Over at Bonnema Potters on Main Street, Tim Kavanaugh echoes those sentiments as he climbs atop a table to pour clay from a white plastic bucket into a metal vat. The Connecticut native moved to the area thirty years ago to work at a small, now-defunct ski area, then went on to teach visual arts at Bethel’s Telstar Regional High School, from which he recently retired. “My town in Connecticut was growing without any thought,” reflects Kavanaugh, a seasonal employee at Garret and Melody Dalessandro Bonnema’s pottery. “Bethel has stayed pretty much the same, even with the influx of people buying second homes and the area being recognized more and more as a four-season destination. It’s a beautiful little town, nice and peaceful. And the only thing you hear at night is the train.”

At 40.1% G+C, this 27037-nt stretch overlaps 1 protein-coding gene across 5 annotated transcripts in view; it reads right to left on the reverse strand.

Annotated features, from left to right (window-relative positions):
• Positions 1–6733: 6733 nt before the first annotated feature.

Base Camp: Bethel
Bethel has little in common with North Conway, New Hampshire, that other White Mountain leaf-peeper magnet. There are no factory outlets. No fast-food restaurants. No traffic congestion, either. What Bethel does have, besides peace, quiet, and a beautifully preserved historic New England village, are plenty of inns and restaurants. That makes it a perfect base camp for the following excursions into the countryside.
About a dozen scenic loops ranging from 65 to 175 miles through some of New England’s most colorful landscapes can be mapped out of Bethel. The travelers’ favorite, according to Robin Zinchuk, executive director of the Bethel Area Chamber of Commerce, is the sixty-seven-mile Andover loop: Route 5 north to Andover, East B Hill Road to Upton, and Route 26 back to Route 5 in Newry.